Am I an independent contractor or employee? Should I receive overtime?
Oftentimes, employers misclassify employees as Independent Contractors instead of Employees. Consequently, those employees are not paid overtime wages and benefits.
Our Ohio overtime lawyer can answer all of your questions regarding whether or not you are properly classified as an independent contractor.
According to the IRS, the general rule is that an individual is an independent contractor if the payer has the right to control or direct only the result of the work and not what will be done and how it will be done. In other words, you are not an independent contractor if you perform services that can be controlled by an employer – meaning what will be completed and how it will be completed. Even if you have freedom of action, if the employer has the legal right to control the details of how the services are performed, then you are an independent contractor. For more information on the IRS’s definition of independent contractor, then you may visit here.
According to the IRS, the general rule is that an individual is an employee if their employer can control what will be done and how it will be done, regardless of whether they are given freedom of action. What matters is that the employer has the legal right to control how services are performed. For more information on the IRS’s definition of independent contractor, then you may visit here.
Employee v. Independent Contractor
An employee is entitled to minimum wage and overtime rights under the Fair Labor Standards Act (“FLSA”). According to the FLSA, “employ” means to “suffer or permit to work.” Thus, workers who are economically dependent on the business of the employer, regardless of skill level, are employees. Alternatively, independent contractors have economic independence and are in business for themselves.
There are a number of “economic realities” factors designed to answer whether an individual is an employee or independent contractor. The totality of the circumstances (working relationship) determines an individual’s proper classification. The following factors are considered under the FLSA:
- The extent to which the work performed is an integral part of the employer’s business;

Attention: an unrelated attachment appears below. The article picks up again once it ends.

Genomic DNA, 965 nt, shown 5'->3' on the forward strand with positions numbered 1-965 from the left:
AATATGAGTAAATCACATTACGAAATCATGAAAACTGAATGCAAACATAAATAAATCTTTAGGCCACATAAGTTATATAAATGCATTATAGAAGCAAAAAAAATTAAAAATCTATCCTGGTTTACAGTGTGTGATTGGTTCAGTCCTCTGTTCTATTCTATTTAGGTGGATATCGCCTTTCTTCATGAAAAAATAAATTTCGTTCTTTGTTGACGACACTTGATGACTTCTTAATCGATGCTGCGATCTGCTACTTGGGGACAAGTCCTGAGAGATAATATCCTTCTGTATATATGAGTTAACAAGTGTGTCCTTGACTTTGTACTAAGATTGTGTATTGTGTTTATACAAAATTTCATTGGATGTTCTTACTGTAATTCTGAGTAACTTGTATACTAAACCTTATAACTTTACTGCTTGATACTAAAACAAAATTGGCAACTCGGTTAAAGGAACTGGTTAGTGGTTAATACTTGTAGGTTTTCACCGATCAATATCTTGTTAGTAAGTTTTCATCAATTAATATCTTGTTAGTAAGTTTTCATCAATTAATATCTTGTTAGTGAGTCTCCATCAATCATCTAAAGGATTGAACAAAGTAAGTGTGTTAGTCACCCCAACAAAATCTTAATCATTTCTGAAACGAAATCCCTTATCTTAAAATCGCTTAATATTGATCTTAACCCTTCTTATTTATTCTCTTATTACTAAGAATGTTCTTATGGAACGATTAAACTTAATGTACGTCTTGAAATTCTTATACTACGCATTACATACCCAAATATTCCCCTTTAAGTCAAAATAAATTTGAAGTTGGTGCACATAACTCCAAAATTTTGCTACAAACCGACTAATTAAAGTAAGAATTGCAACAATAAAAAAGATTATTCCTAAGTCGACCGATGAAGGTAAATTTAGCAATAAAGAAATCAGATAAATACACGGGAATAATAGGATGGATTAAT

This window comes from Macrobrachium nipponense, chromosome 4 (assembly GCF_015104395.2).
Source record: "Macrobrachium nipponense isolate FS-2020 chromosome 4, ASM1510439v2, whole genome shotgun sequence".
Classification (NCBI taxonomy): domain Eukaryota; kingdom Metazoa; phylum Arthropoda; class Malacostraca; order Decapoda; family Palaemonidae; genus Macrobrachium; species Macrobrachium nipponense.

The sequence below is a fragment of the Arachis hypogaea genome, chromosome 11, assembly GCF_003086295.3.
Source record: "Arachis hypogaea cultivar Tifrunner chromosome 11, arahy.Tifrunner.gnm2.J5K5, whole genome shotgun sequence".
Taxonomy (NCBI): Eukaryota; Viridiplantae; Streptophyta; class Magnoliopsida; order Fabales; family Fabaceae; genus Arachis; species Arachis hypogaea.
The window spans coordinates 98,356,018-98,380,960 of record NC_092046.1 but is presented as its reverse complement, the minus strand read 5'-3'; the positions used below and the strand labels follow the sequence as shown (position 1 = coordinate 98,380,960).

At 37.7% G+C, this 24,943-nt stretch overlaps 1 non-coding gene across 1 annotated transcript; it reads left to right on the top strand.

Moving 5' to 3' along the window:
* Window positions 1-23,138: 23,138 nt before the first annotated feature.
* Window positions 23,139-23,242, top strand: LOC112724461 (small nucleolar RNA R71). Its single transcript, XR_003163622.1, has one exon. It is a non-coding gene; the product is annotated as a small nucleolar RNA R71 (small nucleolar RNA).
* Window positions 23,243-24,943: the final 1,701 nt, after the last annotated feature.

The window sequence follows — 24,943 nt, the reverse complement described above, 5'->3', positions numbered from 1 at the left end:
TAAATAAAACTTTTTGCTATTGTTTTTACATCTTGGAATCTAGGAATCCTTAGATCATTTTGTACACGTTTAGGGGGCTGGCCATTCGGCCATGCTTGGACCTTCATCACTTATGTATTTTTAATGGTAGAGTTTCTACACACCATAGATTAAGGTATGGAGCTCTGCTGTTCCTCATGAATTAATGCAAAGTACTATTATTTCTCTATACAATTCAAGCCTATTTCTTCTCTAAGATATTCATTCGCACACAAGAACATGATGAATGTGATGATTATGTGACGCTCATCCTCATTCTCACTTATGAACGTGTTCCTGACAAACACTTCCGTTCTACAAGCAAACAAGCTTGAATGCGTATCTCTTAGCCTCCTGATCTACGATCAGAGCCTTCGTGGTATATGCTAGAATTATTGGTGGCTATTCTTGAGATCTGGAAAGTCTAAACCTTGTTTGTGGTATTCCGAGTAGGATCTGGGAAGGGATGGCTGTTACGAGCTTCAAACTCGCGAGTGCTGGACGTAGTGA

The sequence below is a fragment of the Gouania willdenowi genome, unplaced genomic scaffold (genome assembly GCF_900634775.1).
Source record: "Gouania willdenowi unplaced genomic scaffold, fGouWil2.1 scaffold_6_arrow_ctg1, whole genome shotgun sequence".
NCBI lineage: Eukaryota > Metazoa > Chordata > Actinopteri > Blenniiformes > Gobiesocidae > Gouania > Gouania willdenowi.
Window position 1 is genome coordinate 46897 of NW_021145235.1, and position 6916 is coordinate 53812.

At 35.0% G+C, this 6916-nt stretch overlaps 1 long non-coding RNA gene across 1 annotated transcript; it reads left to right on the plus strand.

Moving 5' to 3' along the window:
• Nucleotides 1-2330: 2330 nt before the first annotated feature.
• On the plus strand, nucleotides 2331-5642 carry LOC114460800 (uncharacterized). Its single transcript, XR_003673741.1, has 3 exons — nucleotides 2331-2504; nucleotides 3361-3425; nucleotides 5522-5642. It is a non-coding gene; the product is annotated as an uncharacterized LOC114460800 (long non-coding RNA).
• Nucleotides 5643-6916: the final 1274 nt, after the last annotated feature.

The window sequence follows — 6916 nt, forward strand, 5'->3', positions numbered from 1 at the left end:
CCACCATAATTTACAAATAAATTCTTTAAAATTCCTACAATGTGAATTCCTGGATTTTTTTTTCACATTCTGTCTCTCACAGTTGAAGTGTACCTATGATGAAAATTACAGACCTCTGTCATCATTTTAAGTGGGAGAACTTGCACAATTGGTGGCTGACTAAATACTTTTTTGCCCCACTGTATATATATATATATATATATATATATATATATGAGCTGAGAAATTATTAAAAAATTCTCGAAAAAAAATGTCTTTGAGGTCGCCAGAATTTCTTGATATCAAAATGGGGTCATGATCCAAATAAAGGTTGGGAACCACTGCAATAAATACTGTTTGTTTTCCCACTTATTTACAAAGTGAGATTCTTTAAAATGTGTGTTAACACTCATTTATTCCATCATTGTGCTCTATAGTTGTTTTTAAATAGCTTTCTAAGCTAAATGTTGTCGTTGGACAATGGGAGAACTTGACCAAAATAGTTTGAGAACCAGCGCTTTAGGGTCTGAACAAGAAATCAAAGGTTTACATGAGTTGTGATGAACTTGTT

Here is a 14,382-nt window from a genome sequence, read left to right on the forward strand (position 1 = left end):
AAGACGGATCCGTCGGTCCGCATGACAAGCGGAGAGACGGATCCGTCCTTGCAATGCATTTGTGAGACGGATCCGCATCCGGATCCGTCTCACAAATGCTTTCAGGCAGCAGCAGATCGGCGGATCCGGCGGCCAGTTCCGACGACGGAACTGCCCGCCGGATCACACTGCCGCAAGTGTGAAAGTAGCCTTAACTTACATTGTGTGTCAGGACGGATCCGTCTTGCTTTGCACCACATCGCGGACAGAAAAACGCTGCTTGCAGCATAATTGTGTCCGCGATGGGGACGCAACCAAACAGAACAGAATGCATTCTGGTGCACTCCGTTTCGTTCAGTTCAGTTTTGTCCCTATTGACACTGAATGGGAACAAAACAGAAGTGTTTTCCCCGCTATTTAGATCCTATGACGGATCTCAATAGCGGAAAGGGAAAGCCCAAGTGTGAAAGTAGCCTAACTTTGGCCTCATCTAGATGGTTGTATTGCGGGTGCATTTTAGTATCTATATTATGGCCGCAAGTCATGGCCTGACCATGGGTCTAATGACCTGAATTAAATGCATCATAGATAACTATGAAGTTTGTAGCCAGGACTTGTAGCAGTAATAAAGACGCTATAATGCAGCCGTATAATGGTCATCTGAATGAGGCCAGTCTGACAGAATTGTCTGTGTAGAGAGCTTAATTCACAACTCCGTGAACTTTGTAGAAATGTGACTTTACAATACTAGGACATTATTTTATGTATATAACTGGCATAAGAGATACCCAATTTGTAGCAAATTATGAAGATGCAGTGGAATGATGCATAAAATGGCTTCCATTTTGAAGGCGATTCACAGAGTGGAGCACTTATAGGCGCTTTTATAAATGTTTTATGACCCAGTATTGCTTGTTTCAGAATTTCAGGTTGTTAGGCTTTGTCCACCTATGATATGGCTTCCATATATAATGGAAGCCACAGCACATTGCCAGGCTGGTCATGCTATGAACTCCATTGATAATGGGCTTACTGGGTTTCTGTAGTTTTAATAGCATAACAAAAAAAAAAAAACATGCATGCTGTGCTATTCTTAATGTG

- Whether the worker’s managerial skills affect his or her opportunity for profit and loss;
- The relative investments in facilities and equipment by the worker and the employer;
- The worker’s skill and initiative;
- The permanency of the worker’s relationship with the employer; and
- The nature and degree of control by the employer.
For more information from the Department of Labor about misclassification as an independent contractor, you may look here.
What if I believe I have been misclassified as an independent contractor?
Contact our office today to speak with an Ohio FLSA attorney about your working relationship to determine if you have been misclassified as an independent contractor. As you can see by the brief information provided here, overtime laws are complicated and employers do not always comply with the laws. Each case must be evaluated and analyzed on a case-by-case basis. If you question whether you should be paid overtime, call our Ohio overtime attorney. You may be misclassified as an independent contractor and entitled to overtime. Our office is here to advise you of your rights and guide you through the legal process. For any other questions about your rights to overtime wages, then you may contact our office for a FREE consultation with an Ohio FLSA lawyer by filling out the information on our contact us page or calling 1-614-949-1181.